Platting a lot costs about $7,000 so a lot of property owners don't bother with building permits and the city doesn't have enough people to go around inspecting for this. One result is that we now have a lot of informants who, for one reason or another, will cheerfully rat out their neighbors about this.

 

Island County says that you cannot sleep in an RV because it is not a "dwelling unit" unless it is in an approved camp ground. Most of Island County is woodland or farmland but all of it is expensive. Several "tiny house" owners have run afoul of this law (including at least one prominently featured on tiny house web sites). Despite the fact that the IRS says that an RV qualifies as a second home. WTF?

 

We now don't think twice when we have to conform to laws about where we can park vehicles that are licensed for use on public streets and highways or how high the grass can get or what trees you can plant (and where you can plant them) or how high your security fence can be (a five-foot high security fence is NOT a "security" fence).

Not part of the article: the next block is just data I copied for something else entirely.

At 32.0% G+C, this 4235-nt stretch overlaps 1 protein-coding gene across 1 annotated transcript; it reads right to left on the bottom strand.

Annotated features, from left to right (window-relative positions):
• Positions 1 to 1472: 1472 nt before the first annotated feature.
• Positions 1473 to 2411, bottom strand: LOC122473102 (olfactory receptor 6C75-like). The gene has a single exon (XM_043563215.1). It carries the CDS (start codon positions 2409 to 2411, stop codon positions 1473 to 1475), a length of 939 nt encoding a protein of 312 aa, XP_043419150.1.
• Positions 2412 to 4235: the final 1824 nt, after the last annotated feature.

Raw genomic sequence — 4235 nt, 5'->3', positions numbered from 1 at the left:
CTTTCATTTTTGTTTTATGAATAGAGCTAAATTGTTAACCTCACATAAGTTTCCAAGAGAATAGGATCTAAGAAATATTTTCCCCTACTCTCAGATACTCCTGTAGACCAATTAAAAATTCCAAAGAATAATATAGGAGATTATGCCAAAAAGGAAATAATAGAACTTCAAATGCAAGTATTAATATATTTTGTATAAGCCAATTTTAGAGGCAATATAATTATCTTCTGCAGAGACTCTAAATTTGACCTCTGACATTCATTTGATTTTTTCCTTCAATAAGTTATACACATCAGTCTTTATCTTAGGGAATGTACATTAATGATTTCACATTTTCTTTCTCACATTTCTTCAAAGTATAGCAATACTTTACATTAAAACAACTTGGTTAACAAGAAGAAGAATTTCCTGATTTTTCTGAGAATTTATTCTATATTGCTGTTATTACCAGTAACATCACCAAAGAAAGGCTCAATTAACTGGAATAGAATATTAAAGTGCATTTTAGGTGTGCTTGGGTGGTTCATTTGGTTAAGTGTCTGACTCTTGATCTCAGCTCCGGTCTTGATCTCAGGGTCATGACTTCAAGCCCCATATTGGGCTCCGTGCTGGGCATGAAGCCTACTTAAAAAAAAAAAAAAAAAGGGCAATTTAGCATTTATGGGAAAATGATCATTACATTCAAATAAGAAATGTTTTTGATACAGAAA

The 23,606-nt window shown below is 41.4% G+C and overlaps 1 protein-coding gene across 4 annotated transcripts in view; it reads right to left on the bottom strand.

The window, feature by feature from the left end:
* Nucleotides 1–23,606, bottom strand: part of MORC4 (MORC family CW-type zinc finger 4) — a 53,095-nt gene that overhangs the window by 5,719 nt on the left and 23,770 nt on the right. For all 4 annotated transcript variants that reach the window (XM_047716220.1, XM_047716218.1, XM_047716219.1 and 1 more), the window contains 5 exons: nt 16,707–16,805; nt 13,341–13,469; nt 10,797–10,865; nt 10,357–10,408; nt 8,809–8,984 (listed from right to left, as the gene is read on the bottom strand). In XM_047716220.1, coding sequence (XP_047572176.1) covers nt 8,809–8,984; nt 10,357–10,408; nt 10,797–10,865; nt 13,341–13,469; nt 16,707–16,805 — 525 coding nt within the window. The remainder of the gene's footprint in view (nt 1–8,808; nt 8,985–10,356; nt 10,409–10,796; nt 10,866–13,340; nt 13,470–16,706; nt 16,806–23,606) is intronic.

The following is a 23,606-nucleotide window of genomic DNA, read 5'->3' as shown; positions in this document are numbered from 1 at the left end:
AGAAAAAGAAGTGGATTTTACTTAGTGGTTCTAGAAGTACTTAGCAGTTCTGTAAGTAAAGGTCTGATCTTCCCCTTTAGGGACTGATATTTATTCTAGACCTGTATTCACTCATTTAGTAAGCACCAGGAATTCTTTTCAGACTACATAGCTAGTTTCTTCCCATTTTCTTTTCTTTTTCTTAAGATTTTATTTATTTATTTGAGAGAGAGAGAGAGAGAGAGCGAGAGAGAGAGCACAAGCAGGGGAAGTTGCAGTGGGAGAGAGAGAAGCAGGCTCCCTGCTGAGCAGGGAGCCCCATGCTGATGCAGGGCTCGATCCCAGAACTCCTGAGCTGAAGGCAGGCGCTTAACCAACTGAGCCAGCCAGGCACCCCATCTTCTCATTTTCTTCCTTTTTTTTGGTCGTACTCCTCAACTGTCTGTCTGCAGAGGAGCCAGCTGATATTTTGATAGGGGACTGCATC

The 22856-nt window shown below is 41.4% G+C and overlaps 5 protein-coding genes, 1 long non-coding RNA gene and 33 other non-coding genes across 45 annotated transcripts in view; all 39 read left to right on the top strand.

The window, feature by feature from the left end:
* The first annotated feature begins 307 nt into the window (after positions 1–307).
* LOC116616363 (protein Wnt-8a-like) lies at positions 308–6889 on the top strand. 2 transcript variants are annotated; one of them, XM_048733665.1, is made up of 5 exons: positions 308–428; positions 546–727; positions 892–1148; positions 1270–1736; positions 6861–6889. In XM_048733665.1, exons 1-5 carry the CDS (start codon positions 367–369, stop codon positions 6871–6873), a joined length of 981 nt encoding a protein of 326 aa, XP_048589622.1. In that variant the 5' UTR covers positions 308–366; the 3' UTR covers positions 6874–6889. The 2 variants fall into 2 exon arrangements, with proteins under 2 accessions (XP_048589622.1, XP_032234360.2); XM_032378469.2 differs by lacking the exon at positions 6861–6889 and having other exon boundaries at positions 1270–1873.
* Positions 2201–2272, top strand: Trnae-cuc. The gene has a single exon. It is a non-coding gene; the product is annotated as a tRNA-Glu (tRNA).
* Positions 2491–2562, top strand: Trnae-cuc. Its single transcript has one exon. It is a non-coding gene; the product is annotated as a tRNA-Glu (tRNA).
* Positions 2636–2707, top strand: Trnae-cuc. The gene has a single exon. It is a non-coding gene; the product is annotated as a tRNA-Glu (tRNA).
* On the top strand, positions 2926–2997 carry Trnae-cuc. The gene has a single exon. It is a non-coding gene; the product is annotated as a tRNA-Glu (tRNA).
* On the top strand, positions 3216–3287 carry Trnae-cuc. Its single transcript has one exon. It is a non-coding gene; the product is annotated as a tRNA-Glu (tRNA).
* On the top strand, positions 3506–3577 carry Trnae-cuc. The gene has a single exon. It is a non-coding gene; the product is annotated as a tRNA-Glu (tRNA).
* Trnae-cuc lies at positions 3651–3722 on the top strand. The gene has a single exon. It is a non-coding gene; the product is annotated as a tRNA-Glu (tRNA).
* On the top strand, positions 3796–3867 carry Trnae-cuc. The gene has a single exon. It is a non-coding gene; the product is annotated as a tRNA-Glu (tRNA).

None of this would have been tolerated by my father's generation when they returned from World War II.

 

I'm thinking that If the owner of a $500,000 house wants my property to adhere to his standards, he can pay me for it. Otherwise, it's none of his concern.

 

Just my own opinion but it seems to me that all of this detracts from what we think of as a "free" country.

 

WDR

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We now have so many laws on the books about what you can keep on your property - or even IN your own home - that many people no longer call the police for help or to report stolen property for fear that instead of catching the perpetrator the cops will look for YOUR violations of these laws.

WDR

 

Frankly, I am pretty sympathetic to your viewpoint. I always enjoyed the 'KISS' approach to zoning and Planning... I was motivated to seek appointment to the Zoning Commission due to the realization that in 1986, a building boom was about to happen to my 36 square mile Township... and some of the most beautiful land, woods, wetlands, lakes in West Michigan were at risk of disappearing because of Developers that did not care about such things.